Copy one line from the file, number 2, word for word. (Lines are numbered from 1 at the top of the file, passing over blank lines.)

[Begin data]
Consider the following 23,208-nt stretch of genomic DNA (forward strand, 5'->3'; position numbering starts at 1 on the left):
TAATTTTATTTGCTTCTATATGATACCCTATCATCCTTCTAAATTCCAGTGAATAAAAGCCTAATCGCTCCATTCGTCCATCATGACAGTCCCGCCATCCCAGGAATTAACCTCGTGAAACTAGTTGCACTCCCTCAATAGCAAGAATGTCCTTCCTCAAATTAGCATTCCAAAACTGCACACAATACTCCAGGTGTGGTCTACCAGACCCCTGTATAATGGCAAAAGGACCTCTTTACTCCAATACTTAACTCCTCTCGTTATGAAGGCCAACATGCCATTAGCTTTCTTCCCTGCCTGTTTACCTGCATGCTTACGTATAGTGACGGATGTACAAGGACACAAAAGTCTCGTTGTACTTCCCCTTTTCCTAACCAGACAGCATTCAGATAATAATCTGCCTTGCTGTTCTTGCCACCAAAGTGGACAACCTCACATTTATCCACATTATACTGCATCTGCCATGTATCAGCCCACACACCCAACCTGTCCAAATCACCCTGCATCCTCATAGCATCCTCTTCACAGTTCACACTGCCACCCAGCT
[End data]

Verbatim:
TAATTTTATTTGCTTCTATATGATACCCTATCATCCTTCTAAATTCCAGTGAATAAAAGCCTAATCGCTCCATTCGTCCATCATGACAGTCCCGCCATCCCAGGAATTAACCTCGTGAAACTAGTTGCACTCCCTCAATAGCAAGAATGTCCTTCCTCAAATTAGCATTCCAAAACTGCACACAATACTCCAGGTGTGGTCTACCAGACCCCTGTATAATGGCAAAAGGACCTCTTTACTCCAATACTTAACTCCTCTCGTTATGAAGGCCAACATGCCATTAGCTTTCTTCCCTGCCTGTTTACCTGCATGCTTACGTATAGTGACGGATGTACAAGGACACAAAAGTCTCGTTGTACTTCCCCTTTTCCTAACCAGACAGCATTCAGATAATAATCTGCCTTGCTGTTCTTGCCACCAAAGTGGACAACCTCACATTTATCCACATTATACTGCATCTGCCATGTATCAGCCCACACACCCAACCTGTCCAAATCACCCTGCATCCTCATAGCATCCTCTTCACAGTTCACACTGCCACCCAGCT